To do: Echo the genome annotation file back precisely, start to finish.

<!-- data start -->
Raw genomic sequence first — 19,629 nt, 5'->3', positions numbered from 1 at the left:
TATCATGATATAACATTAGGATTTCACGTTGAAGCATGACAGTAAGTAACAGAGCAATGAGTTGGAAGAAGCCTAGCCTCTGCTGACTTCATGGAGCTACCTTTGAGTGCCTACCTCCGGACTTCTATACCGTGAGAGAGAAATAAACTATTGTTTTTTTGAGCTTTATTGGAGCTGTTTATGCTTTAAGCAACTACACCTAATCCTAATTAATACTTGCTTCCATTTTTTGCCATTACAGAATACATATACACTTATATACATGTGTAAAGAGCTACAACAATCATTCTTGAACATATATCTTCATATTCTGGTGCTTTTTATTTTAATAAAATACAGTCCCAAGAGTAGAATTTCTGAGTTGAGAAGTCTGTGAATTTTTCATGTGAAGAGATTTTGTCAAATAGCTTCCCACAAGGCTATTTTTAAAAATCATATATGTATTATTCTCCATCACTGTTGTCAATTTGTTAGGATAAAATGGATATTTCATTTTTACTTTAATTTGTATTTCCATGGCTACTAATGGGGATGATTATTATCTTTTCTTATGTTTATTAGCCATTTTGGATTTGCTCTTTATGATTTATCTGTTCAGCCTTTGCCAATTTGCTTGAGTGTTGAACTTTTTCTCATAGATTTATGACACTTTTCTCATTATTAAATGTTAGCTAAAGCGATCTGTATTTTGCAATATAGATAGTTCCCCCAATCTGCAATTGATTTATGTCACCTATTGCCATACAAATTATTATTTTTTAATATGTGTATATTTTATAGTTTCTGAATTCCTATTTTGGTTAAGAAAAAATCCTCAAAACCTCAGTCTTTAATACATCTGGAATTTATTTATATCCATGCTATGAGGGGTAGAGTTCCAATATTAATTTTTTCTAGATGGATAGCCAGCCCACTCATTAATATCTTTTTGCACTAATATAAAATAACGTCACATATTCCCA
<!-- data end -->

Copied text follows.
Raw genomic sequence first — 19,629 nt, 5'->3', positions numbered from 1 at the left:
TATCATGATATAACATTAGGATTTCACGTTGAAGCATGACAGTAAGTAACAGAGCAATGAGTTGGAAGAAGCCTAGCCTCTGCTGACTTCATGGAGCTACCTTTGAGTGCCTACCTCCGGACTTCTATACCGTGAGAGAGAAATAAACTATTGTTTTTTTGAGCTTTATTGGAGCTGTTTATGCTTTAAGCAACTACACCTAATCCTAATTAATACTTGCTTCCATTTTTTGCCATTACAGAATACATATACACTTATATACATGTGTAAAGAGCTACAACAATCATTCTTGAACATATATCTTCATATTCTGGTGCTTTTTATTTTAATAAAATACAGTCCCAAGAGTAGAATTTCTGAGTTGAGAAGTCTGTGAATTTTTCATGTGAAGAGATTTTGTCAAATAGCTTCCCACAAGGCTATTTTTAAAAATCATATATGTATTATTCTCCATCACTGTTGTCAATTTGTTAGGATAAAATGGATATTTCATTTTTACTTTAATTTGTATTTCCATGGCTACTAATGGGGATGATTATTATCTTTTCTTATGTTTATTAGCCATTTTGGATTTGCTCTTTATGATTTATCTGTTCAGCCTTTGCCAATTTGCTTGAGTGTTGAACTTTTTCTCATAGATTTATGACACTTTTCTCATTATTAAATGTTAGCTAAAGCGATCTGTATTTTGCAATATAGATAGTTCCCCCAATCTGCAATTGATTTATGTCACCTATTGCCATACAAATTATTATTTTTTAATATGTGTATATTTTATAGTTTCTGAATTCCTATTTTGGTTAAGAAAAAATCCTCAAAACCTCAGTCTTTAATACATCTGGAATTTATTTATATCCATGCTATGAGGGGTAGAGTTCCAATATTAATTTTTTCTAGATGGATAGCCAGCCCACTCATTAATATCTTTTTGCACTAATATAAAATAACGTCACATATTCCCA